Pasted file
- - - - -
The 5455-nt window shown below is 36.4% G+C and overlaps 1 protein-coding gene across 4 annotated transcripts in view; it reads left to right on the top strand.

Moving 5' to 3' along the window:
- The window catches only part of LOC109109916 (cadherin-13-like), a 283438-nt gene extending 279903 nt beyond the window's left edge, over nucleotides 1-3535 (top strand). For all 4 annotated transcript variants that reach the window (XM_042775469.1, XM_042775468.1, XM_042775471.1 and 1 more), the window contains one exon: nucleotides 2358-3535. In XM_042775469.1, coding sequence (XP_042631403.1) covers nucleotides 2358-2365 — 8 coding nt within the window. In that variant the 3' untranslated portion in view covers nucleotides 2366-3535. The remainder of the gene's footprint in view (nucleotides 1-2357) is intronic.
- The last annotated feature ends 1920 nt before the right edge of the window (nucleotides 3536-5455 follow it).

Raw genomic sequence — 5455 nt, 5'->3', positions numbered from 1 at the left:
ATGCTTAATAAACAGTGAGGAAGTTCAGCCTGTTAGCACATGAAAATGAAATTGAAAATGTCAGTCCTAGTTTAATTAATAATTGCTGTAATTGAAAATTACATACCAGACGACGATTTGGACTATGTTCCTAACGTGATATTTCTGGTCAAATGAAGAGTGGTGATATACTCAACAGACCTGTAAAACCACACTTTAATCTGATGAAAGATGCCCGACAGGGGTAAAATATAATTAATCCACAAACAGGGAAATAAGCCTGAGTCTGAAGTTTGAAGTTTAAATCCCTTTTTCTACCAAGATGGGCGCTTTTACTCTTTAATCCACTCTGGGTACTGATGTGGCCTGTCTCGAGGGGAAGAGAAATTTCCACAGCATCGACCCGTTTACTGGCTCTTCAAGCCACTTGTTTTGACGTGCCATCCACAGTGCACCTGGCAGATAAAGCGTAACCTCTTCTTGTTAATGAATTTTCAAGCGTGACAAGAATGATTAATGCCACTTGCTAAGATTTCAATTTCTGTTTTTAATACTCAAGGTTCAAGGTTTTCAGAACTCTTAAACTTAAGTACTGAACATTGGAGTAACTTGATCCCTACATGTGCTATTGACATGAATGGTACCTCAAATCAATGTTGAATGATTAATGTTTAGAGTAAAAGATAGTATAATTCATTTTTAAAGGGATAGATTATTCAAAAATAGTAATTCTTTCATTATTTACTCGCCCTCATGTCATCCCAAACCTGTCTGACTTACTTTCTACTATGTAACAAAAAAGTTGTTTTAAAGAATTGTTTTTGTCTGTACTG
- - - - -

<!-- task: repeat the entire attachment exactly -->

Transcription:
The 5455-nt window shown below is 36.4% G+C and overlaps 1 protein-coding gene across 4 annotated transcripts in view; it reads left to right on the top strand.

Moving 5' to 3' along the window:
- The window catches only part of LOC109109916 (cadherin-13-like), a 283438-nt gene extending 279903 nt beyond the window's left edge, over nucleotides 1-3535 (top strand). For all 4 annotated transcript variants that reach the window (XM_042775469.1, XM_042775468.1, XM_042775471.1 and 1 more), the window contains one exon: nucleotides 2358-3535. In XM_042775469.1, coding sequence (XP_042631403.1) covers nucleotides 2358-2365 — 8 coding nt within the window. In that variant the 3' untranslated portion in view covers nucleotides 2366-3535. The remainder of the gene's footprint in view (nucleotides 1-2357) is intronic.
- The last annotated feature ends 1920 nt before the right edge of the window (nucleotides 3536-5455 follow it).

Raw genomic sequence — 5455 nt, 5'->3', positions numbered from 1 at the left:
ATGCTTAATAAACAGTGAGGAAGTTCAGCCTGTTAGCACATGAAAATGAAATTGAAAATGTCAGTCCTAGTTTAATTAATAATTGCTGTAATTGAAAATTACATACCAGACGACGATTTGGACTATGTTCCTAACGTGATATTTCTGGTCAAATGAAGAGTGGTGATATACTCAACAGACCTGTAAAACCACACTTTAATCTGATGAAAGATGCCCGACAGGGGTAAAATATAATTAATCCACAAACAGGGAAATAAGCCTGAGTCTGAAGTTTGAAGTTTAAATCCCTTTTTCTACCAAGATGGGCGCTTTTACTCTTTAATCCACTCTGGGTACTGATGTGGCCTGTCTCGAGGGGAAGAGAAATTTCCACAGCATCGACCCGTTTACTGGCTCTTCAAGCCACTTGTTTTGACGTGCCATCCACAGTGCACCTGGCAGATAAAGCGTAACCTCTTCTTGTTAATGAATTTTCAAGCGTGACAAGAATGATTAATGCCACTTGCTAAGATTTCAATTTCTGTTTTTAATACTCAAGGTTCAAGGTTTTCAGAACTCTTAAACTTAAGTACTGAACATTGGAGTAACTTGATCCCTACATGTGCTATTGACATGAATGGTACCTCAAATCAATGTTGAATGATTAATGTTTAGAGTAAAAGATAGTATAATTCATTTTTAAAGGGATAGATTATTCAAAAATAGTAATTCTTTCATTATTTACTCGCCCTCATGTCATCCCAAACCTGTCTGACTTACTTTCTACTATGTAACAAAAAAGTTGTTTTAAAGAATTGTTTTTGTCTGTACTG